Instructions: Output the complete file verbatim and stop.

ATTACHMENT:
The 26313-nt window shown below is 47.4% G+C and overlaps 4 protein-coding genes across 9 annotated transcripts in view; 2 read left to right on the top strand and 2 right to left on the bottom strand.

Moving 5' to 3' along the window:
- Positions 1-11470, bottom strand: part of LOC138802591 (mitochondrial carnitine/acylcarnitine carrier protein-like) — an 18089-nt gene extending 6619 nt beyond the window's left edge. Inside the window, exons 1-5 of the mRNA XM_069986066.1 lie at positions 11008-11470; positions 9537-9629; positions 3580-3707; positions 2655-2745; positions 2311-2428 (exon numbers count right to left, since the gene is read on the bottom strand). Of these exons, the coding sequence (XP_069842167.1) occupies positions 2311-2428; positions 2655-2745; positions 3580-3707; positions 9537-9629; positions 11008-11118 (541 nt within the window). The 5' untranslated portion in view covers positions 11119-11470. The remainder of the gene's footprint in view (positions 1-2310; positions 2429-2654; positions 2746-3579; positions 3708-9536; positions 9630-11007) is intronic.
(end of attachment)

The 26313-nt window shown below is 47.4% G+C and overlaps 4 protein-coding genes across 9 annotated transcripts in view; 2 read left to right on the top strand and 2 right to left on the bottom strand.

Moving 5' to 3' along the window:
- Positions 1-11470, bottom strand: part of LOC138802591 (mitochondrial carnitine/acylcarnitine carrier protein-like) — an 18089-nt gene extending 6619 nt beyond the window's left edge. Inside the window, exons 1-5 of the mRNA XM_069986066.1 lie at positions 11008-11470; positions 9537-9629; positions 3580-3707; positions 2655-2745; positions 2311-2428 (exon numbers count right to left, since the gene is read on the bottom strand). Of these exons, the coding sequence (XP_069842167.1) occupies positions 2311-2428; positions 2655-2745; positions 3580-3707; positions 9537-9629; positions 11008-11118 (541 nt within the window). The 5' untranslated portion in view covers positions 11119-11470. The remainder of the gene's footprint in view (positions 1-2310; positions 2429-2654; positions 2746-3579; positions 3708-9536; positions 9630-11007) is intronic.